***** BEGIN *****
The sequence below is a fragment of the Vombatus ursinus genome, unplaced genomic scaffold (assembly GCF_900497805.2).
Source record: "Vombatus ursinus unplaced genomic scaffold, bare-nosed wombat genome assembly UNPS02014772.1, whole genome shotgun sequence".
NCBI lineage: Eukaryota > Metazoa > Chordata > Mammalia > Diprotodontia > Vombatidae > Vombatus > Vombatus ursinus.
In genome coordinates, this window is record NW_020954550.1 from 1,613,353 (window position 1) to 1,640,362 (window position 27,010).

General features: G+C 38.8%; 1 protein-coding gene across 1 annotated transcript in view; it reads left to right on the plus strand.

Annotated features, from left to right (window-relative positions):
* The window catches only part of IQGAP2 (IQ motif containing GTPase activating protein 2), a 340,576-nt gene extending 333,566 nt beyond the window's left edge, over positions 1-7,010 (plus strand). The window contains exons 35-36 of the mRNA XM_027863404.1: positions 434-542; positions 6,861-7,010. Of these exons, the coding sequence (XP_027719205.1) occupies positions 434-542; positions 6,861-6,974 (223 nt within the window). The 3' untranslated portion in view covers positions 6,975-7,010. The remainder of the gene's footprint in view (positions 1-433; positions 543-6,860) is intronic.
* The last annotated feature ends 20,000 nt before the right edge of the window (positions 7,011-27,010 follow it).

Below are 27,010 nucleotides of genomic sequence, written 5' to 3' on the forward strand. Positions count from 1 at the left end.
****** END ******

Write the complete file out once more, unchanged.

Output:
The sequence below is a fragment of the Vombatus ursinus genome, unplaced genomic scaffold (assembly GCF_900497805.2).
Source record: "Vombatus ursinus unplaced genomic scaffold, bare-nosed wombat genome assembly UNPS02014772.1, whole genome shotgun sequence".
NCBI lineage: Eukaryota > Metazoa > Chordata > Mammalia > Diprotodontia > Vombatidae > Vombatus > Vombatus ursinus.
In genome coordinates, this window is record NW_020954550.1 from 1,613,353 (window position 1) to 1,640,362 (window position 27,010).

General features: G+C 38.8%; 1 protein-coding gene across 1 annotated transcript in view; it reads left to right on the plus strand.

Annotated features, from left to right (window-relative positions):
* The window catches only part of IQGAP2 (IQ motif containing GTPase activating protein 2), a 340,576-nt gene extending 333,566 nt beyond the window's left edge, over positions 1-7,010 (plus strand). The window contains exons 35-36 of the mRNA XM_027863404.1: positions 434-542; positions 6,861-7,010. Of these exons, the coding sequence (XP_027719205.1) occupies positions 434-542; positions 6,861-6,974 (223 nt within the window). The 3' untranslated portion in view covers positions 6,975-7,010. The remainder of the gene's footprint in view (positions 1-433; positions 543-6,860) is intronic.
* The last annotated feature ends 20,000 nt before the right edge of the window (positions 7,011-27,010 follow it).

Below are 27,010 nucleotides of genomic sequence, written 5' to 3' on the forward strand. Positions count from 1 at the left end.